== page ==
Loving Memories of Jean – A Guest Post

Loving Memories of Jean

It was 1992; my husband and I were expecting our first baby.  My husband was trying to start his own HVAC business, and had placed an ad in a local paper. That is how we met Jean.

Jean was a widow; she had lost her husband who was a minor league baseball player some years prior and they had never had any children. This left her well to do and with several buildings and rental property to tend to and take care of. She hired my husband and he began working for her.

As time went by we became close and more like family. Baskets were brought with the birth of all 3 of my girls, and she would tell me “There is nothing a new mother needs more than money in her pocket and a bottle of wine.”

When my husband and I divorced, Jean stayed close. She loved my girls as if they were her own. She made sure they didn’t want or need for anything. Holidays and Birthdays were always made special.

My girls were just shy of all becoming teenagers; Jean was diagnosed with Alzheimer’s disease. It began with forgetting where she was or where she parked her car. Eventually my ex-husband had to take her keys for her own safety. Shortly after that the frantic late night calls began, that she couldn’t find her keys. My ex-husband would gently explain, he had them and it was ok he would take her in the morning if she needed to go somewhere. Minutes after they would hang up she would call back in the same panic not remembering she had just talked to him nor the conversation, as if it never took place.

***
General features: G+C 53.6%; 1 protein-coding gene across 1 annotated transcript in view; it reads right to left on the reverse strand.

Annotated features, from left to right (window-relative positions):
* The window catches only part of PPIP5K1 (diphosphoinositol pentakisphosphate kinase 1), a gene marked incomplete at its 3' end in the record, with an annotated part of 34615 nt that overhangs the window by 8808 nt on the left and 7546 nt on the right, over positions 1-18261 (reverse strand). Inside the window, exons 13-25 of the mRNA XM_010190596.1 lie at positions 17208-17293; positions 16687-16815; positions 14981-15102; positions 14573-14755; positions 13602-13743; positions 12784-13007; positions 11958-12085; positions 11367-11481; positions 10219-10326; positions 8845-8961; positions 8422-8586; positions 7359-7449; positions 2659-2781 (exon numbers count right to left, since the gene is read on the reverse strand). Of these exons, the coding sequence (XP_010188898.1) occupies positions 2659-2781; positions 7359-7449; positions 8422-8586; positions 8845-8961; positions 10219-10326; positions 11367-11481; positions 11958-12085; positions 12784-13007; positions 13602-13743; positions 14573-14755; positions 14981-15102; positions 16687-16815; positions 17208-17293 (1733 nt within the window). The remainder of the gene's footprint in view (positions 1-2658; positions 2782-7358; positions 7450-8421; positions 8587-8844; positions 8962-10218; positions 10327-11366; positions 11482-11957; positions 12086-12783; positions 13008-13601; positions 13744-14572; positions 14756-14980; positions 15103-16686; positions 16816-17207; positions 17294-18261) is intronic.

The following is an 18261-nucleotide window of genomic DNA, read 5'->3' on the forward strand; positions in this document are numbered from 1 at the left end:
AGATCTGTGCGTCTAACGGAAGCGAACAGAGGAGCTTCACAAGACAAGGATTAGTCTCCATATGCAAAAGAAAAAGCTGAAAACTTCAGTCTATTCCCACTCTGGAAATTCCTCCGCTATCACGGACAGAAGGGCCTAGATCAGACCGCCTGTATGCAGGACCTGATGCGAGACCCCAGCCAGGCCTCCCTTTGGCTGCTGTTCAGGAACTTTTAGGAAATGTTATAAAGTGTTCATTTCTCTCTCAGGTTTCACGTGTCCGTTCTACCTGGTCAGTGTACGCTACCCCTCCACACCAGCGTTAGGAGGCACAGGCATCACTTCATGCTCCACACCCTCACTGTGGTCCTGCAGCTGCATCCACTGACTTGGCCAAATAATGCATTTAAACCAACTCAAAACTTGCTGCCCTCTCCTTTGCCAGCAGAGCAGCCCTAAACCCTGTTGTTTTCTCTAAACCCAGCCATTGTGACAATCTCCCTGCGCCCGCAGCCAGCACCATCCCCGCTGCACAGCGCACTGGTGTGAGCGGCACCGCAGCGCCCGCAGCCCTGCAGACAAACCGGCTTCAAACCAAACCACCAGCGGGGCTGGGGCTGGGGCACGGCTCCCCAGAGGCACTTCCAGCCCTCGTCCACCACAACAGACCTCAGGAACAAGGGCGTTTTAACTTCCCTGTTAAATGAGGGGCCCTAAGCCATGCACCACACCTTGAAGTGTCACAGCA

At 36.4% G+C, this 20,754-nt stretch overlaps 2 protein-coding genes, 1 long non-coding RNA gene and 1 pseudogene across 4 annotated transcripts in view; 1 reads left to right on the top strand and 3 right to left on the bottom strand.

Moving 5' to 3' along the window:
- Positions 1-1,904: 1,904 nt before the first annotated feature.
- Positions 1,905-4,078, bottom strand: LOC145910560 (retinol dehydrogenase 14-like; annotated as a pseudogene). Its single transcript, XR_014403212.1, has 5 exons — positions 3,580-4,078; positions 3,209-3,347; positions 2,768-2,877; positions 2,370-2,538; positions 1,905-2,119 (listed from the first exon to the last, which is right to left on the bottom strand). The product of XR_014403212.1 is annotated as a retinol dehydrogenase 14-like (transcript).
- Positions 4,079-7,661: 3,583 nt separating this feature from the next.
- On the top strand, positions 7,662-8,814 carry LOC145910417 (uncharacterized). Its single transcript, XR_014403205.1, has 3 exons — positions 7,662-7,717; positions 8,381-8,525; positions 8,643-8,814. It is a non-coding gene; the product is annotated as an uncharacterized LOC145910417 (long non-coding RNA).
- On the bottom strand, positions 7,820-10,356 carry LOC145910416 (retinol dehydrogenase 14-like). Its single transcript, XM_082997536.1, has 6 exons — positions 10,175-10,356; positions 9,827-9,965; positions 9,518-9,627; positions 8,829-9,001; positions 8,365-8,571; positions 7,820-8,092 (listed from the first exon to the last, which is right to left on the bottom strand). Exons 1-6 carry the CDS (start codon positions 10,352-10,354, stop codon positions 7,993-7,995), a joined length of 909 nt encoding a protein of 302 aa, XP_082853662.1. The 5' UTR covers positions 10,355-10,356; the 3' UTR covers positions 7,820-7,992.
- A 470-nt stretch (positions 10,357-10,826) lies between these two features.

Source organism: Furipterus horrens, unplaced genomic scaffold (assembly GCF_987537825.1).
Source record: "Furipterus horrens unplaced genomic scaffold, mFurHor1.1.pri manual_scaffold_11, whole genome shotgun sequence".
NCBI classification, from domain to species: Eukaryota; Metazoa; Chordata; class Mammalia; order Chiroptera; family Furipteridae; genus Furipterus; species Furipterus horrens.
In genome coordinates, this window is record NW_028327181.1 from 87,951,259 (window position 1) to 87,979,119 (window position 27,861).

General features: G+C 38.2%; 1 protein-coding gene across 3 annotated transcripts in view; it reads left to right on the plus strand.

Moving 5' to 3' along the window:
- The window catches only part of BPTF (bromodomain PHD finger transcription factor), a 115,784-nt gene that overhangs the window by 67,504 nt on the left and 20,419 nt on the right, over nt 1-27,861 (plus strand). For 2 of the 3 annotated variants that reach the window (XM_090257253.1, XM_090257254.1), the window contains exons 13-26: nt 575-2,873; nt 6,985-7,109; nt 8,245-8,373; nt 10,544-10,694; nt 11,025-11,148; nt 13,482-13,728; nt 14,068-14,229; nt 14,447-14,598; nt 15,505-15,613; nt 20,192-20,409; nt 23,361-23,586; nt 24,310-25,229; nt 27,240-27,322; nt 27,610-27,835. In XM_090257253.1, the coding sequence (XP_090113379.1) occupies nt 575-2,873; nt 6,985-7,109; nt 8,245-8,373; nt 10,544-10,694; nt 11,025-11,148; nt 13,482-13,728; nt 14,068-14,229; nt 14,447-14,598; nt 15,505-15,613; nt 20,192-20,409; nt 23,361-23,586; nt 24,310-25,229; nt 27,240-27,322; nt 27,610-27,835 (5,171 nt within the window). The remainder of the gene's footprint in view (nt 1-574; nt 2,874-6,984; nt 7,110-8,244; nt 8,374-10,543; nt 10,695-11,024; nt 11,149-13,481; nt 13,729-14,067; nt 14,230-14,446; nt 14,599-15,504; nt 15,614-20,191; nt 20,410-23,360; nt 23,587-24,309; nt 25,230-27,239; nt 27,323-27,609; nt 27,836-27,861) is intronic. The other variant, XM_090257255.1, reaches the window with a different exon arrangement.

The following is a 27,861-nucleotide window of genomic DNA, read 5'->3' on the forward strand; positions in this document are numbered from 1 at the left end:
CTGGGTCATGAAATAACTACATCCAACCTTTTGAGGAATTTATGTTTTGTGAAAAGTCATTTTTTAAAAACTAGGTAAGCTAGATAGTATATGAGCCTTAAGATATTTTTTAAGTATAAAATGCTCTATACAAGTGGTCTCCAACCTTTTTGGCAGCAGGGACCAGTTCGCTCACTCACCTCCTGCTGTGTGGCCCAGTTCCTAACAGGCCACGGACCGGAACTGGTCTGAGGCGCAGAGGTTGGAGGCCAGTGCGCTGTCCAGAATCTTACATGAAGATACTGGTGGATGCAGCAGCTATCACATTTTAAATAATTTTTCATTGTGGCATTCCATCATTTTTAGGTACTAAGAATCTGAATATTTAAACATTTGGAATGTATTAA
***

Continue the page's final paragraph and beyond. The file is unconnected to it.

The time had come it was no longer safe for Jean to be at home anymore. Luckily, when she was diagnosed, she had drawn up papers for power of attorney listing my ex-husband to make her decisions. He placed her in the home where he worked maintenance, so he could keep close to her.

We had a few more years with her, and painfully watched her lose the memories that we all held precious. Eventually forgetting how to dress her self and in time how to eat. In the end we had someone from the family with her around the clock, my girls visited almost daily. In the last final days, my daughter was visiting her and a glimpse of her memory came through. She looked at my daughter and said,” You look and act just like your mother!” Something I can hear Jean saying.

It wasn’t long after that we got the phone call, she was gone. She may have lost her memory to the horrible disease of Alzheimer’s, but all the memories she gave my family, and my girls, will be in our hearts forever!


By:  Julie Taylor, Admissions Coordinator

Integrity Healthcare of Columbia